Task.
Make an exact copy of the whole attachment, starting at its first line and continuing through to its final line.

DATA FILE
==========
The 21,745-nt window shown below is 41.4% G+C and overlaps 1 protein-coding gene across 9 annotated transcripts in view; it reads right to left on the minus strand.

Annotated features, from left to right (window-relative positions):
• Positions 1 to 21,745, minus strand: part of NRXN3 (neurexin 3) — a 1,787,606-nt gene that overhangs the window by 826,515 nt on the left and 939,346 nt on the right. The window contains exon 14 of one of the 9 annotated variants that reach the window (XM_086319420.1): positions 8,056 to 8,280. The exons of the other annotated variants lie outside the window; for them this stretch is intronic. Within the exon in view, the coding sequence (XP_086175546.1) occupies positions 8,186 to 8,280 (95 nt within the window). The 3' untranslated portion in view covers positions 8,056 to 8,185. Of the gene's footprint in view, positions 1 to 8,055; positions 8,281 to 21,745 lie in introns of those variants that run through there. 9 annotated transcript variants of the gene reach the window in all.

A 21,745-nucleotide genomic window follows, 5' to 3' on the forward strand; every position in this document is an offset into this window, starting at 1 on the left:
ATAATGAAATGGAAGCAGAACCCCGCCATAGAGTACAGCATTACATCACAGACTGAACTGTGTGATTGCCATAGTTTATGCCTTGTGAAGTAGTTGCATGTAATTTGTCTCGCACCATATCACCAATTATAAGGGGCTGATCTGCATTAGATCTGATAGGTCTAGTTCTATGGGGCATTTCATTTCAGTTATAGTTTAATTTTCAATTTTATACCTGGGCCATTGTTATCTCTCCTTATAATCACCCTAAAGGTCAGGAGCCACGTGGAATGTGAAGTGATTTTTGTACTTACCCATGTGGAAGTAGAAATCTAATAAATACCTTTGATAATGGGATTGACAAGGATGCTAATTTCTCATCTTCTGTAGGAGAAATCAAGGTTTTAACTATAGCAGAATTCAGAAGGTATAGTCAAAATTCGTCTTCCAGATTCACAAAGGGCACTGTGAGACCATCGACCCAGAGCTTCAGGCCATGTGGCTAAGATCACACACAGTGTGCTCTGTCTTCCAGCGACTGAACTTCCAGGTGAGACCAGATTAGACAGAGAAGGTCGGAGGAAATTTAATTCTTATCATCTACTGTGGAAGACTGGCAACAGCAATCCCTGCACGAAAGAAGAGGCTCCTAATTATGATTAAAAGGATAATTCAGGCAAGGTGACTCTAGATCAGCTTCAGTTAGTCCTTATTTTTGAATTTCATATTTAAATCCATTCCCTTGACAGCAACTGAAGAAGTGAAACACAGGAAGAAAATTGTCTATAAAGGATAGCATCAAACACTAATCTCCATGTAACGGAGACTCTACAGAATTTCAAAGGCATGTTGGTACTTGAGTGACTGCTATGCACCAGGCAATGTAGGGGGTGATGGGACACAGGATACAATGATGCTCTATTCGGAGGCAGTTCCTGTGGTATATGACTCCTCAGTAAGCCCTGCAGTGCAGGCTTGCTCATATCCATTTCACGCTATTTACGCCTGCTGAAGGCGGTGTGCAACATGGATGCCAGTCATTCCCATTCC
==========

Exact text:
The 21,745-nt window shown below is 41.4% G+C and overlaps 1 protein-coding gene across 9 annotated transcripts in view; it reads right to left on the minus strand.

Annotated features, from left to right (window-relative positions):
• Positions 1 to 21,745, minus strand: part of NRXN3 (neurexin 3) — a 1,787,606-nt gene that overhangs the window by 826,515 nt on the left and 939,346 nt on the right. The window contains exon 14 of one of the 9 annotated variants that reach the window (XM_086319420.1): positions 8,056 to 8,280. The exons of the other annotated variants lie outside the window; for them this stretch is intronic. Within the exon in view, the coding sequence (XP_086175546.1) occupies positions 8,186 to 8,280 (95 nt within the window). The 3' untranslated portion in view covers positions 8,056 to 8,185. Of the gene's footprint in view, positions 1 to 8,055; positions 8,281 to 21,745 lie in introns of those variants that run through there. 9 annotated transcript variants of the gene reach the window in all.

A 21,745-nucleotide genomic window follows, 5' to 3' on the forward strand; every position in this document is an offset into this window, starting at 1 on the left:
ATAATGAAATGGAAGCAGAACCCCGCCATAGAGTACAGCATTACATCACAGACTGAACTGTGTGATTGCCATAGTTTATGCCTTGTGAAGTAGTTGCATGTAATTTGTCTCGCACCATATCACCAATTATAAGGGGCTGATCTGCATTAGATCTGATAGGTCTAGTTCTATGGGGCATTTCATTTCAGTTATAGTTTAATTTTCAATTTTATACCTGGGCCATTGTTATCTCTCCTTATAATCACCCTAAAGGTCAGGAGCCACGTGGAATGTGAAGTGATTTTTGTACTTACCCATGTGGAAGTAGAAATCTAATAAATACCTTTGATAATGGGATTGACAAGGATGCTAATTTCTCATCTTCTGTAGGAGAAATCAAGGTTTTAACTATAGCAGAATTCAGAAGGTATAGTCAAAATTCGTCTTCCAGATTCACAAAGGGCACTGTGAGACCATCGACCCAGAGCTTCAGGCCATGTGGCTAAGATCACACACAGTGTGCTCTGTCTTCCAGCGACTGAACTTCCAGGTGAGACCAGATTAGACAGAGAAGGTCGGAGGAAATTTAATTCTTATCATCTACTGTGGAAGACTGGCAACAGCAATCCCTGCACGAAAGAAGAGGCTCCTAATTATGATTAAAAGGATAATTCAGGCAAGGTGACTCTAGATCAGCTTCAGTTAGTCCTTATTTTTGAATTTCATATTTAAATCCATTCCCTTGACAGCAACTGAAGAAGTGAAACACAGGAAGAAAATTGTCTATAAAGGATAGCATCAAACACTAATCTCCATGTAACGGAGACTCTACAGAATTTCAAAGGCATGTTGGTACTTGAGTGACTGCTATGCACCAGGCAATGTAGGGGGTGATGGGACACAGGATACAATGATGCTCTATTCGGAGGCAGTTCCTGTGGTATATGACTCCTCAGTAAGCCCTGCAGTGCAGGCTTGCTCATATCCATTTCACGCTATTTACGCCTGCTGAAGGCGGTGTGCAACATGGATGCCAGTCATTCCCATTCC